Review of The Night Watch by Sergei Lukyaenko

SFFaudio Review

The Night Watch
By Sergei Lukyaenko; Read by Paul Michael
15 Hours – [UNABRIDGED]
Publisher: Brilliance Audio
Published: 2012
Themes: / Fantasy / Urban Fantasy / Magic / Good and Evil / Supernatural /

Sergei Lukyanenko is a science-fiction and fantasy author, writing in Russian, and is arguably the most popular contemporary Russian sci-fi writer. His works often feature intense action-packed plots, interwoven with the moral dilemma of keeping one’s humanity while being strong.

In The Night Watch, set in modern Moscow, the “Others” live among us, an ancient race of humans with supernatural powers who swear allegiance to either the Dark or the Light. A thousand-year treaty has maintained the balance of power, and the two sides coexist in an uneasy truce. But an ancient prophecy decrees that one supreme “Other” will rise up and tip the balance, plunging the world into a catastrophic war between the Dark and the Light. When a young boy with extraordinary powers emerges, fulfilling the first half of the prophecy, will the forces of the Light be able to keep the Dark from corrupting the boy and destroying the world?

The book is three novellas, linked by their setting and the fact that each is told by Anton, a Light Other who is now getting field experience after being a file clerk for several years. As he gets more experience, the reader learns more about the subtleties and intricacies of the world between Light and Dark. Each of the stories is thoroughly engrossing and although they build upon each other, the first two stand alone fairly well. The third conclusion brings the book’s overall story arc to a conclusion.

The first page of the book has two messages, which are puzzling and amusing as an introduction. However when I had finished the book I realized they also served to sum up how the author uses the different stories and characters:

This text has been approved for distribution as conducive to the cause of Light. — The Night Watch

This text has been approved for distribution as conducive to the cause of Dark. — The Day Watch

Final result: simply fantastic. The way the three stories all look at Light and Dark, treaties and compromises, and even what it means to be unyielding on one side or the other … not only provides a gripping adventure, but food for thought about our own lives.

Audio Notes: I was delighted to find the audio CD available for only $10 and promptly began “rereading.” Narrator Paul Michael has a low key style in reading this book. His dialogue reading features what sound like authentic Russian accents which enhance the book greatly since Anton’s thoughts are read in a regular American accent.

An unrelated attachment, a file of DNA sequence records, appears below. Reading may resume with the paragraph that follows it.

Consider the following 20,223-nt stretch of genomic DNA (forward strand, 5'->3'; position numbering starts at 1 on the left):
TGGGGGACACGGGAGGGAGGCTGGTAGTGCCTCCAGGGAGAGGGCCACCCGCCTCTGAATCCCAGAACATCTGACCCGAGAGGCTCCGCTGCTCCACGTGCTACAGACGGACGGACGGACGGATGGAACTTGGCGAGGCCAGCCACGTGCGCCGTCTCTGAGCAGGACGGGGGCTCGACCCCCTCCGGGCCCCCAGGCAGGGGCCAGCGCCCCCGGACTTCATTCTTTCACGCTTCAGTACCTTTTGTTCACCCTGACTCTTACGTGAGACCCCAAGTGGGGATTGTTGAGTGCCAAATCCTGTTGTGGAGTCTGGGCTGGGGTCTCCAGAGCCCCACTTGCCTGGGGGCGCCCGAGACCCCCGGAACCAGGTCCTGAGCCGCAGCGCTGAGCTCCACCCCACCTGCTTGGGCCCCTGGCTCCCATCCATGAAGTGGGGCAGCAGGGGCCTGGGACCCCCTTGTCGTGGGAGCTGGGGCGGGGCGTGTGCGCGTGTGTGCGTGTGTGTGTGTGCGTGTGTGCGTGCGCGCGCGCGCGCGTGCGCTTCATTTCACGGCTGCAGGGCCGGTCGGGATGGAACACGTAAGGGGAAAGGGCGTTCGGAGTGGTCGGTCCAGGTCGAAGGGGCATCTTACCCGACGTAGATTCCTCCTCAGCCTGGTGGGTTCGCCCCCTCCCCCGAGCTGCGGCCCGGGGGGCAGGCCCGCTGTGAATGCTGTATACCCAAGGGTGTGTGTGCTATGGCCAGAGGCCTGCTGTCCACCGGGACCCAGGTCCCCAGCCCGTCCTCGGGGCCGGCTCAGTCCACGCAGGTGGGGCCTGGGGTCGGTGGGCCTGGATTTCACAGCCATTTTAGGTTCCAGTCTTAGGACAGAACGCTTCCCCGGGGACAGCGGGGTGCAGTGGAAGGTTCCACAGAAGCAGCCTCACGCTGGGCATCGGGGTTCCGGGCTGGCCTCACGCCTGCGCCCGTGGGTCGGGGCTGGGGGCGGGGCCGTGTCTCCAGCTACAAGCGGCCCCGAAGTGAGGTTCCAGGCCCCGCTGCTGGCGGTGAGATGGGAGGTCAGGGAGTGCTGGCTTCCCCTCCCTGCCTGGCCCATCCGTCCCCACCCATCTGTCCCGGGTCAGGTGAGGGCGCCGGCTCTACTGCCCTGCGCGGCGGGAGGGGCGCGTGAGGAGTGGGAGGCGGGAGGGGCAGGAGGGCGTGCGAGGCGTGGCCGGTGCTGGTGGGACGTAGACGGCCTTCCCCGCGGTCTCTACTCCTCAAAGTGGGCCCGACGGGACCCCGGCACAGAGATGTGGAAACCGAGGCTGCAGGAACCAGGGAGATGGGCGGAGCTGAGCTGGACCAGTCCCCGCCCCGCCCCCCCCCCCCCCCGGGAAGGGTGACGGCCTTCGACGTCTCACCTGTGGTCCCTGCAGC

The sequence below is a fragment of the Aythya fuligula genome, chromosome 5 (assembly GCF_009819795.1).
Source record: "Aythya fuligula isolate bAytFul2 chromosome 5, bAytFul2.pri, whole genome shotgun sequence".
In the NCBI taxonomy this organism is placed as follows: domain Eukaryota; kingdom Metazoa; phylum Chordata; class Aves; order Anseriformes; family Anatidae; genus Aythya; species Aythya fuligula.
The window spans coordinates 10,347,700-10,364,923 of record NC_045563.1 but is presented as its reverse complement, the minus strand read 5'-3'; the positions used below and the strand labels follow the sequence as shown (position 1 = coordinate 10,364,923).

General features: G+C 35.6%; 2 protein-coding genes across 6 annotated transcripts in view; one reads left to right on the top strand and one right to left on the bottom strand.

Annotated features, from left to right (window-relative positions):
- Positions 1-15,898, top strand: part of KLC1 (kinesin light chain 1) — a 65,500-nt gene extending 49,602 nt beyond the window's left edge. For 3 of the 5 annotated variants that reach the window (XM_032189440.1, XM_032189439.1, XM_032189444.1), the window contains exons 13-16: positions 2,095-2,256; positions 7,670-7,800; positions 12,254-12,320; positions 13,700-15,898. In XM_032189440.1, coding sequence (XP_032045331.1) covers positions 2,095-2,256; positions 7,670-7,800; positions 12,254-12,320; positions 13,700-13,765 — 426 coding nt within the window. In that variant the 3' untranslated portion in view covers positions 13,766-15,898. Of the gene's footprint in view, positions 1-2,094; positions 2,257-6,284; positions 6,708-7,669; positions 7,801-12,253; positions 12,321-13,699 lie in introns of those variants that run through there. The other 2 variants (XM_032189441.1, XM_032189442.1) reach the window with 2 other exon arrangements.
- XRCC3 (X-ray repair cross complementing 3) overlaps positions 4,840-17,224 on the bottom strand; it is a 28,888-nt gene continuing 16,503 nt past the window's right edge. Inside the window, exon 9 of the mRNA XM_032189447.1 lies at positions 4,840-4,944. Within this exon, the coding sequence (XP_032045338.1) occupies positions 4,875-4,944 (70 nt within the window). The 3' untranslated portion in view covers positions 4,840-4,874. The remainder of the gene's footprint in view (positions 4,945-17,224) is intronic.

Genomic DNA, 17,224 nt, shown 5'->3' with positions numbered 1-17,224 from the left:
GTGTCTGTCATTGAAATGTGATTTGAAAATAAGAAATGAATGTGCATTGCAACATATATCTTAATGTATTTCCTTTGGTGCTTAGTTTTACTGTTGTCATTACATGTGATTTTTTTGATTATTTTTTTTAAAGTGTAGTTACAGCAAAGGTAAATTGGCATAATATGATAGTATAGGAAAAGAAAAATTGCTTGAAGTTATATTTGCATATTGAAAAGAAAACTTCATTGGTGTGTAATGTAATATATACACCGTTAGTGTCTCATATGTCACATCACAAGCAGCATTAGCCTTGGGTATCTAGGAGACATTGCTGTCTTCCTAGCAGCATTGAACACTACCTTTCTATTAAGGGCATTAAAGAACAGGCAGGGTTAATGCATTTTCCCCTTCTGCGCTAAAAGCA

However, I soon noticed that whenever a character spoke there is very little emotion portrayed, no matter how stressful the moment. There are plenty of stressful, action-filled moments and to have them all conveyed in such a subdued fashion drained the color and excitement of the story for me. Eventually, the entire book seemed so colorless that I stopped listening and picked up the print copy to read the third novella.

My husband regularly has conference calls with Russians. Upon hearing my comments, he mentioned that he has noticed a monotonous quality whenever the Russians are speaking English. He attributes it to the difficulty in speaking a foreign language and conducting business simultaneously. Although I was interested to hear this, I neither know nor care whether this is a universal Russian trait. Story narration requires some level of acting to convey the text properly to the ear.

Whatever the reason, I cannot recommend the audio if you want to experience the full flavor of the book.

Posted by Julie D.

6 thoughts to “Review of The Night Watch by Sergei Lukyaenko”

  1. 1. Lukyanenko rocks.

    2. The novel is a lot sadder and more serious without all the fannish and pop culture jokes, but it also misses a lot of pointed satire of Russia’s semi-embrace of Western culture in the early 90’s. Since this is one of Lukyanenko’s big concerns in his novels, that’s a big shame.

  2. 3. It’s possible that the narrator was trying not to be as emotional as the movie of the books. It’s also possible that he was reflecting the very dry tone that some characters take during very emotional scenes (because they’re concealing their emotions or making jokes of them).

    Ah, well. Someday it’ll be a musical, probably, and then we’ll have emotion to spare. Also a really good bass part.

  3. 2. “without all the fannish and pop culture jokes” which were cut out by the English translator.

    Also the subplot of Queen and Russian classic rock songs as prophecy and commentary (not as explicitly as in Tom Deitz), which make a soundtrack for the reader. I’m more sympathetic to leaving this out (cheaper, less rights-wrangling) but it was fun. (And I learned about Russian 70’s rock because of it.)

  4. 2. And they also cut out most of the IT/computer references. Again, I sympathize, because early Nineties references became dated very quickly. But if you soften the hero’s computer-guy nerdly status, you don’t really understand why he’s actually not too interested in his supernatural powers as a wizard. He’s got better things to do than cast spells, as he explains in a fair amount of detail in the original.

  5. 2. The hero’s disinterest in studying up on magic and the magical world does come back and bite him pretty hard throughout the series, so his reasonable and unreasonable motives for staying in denial as much as possible are a big thing. Affects his relationship with his vampire buddy also, as you’d imagine.

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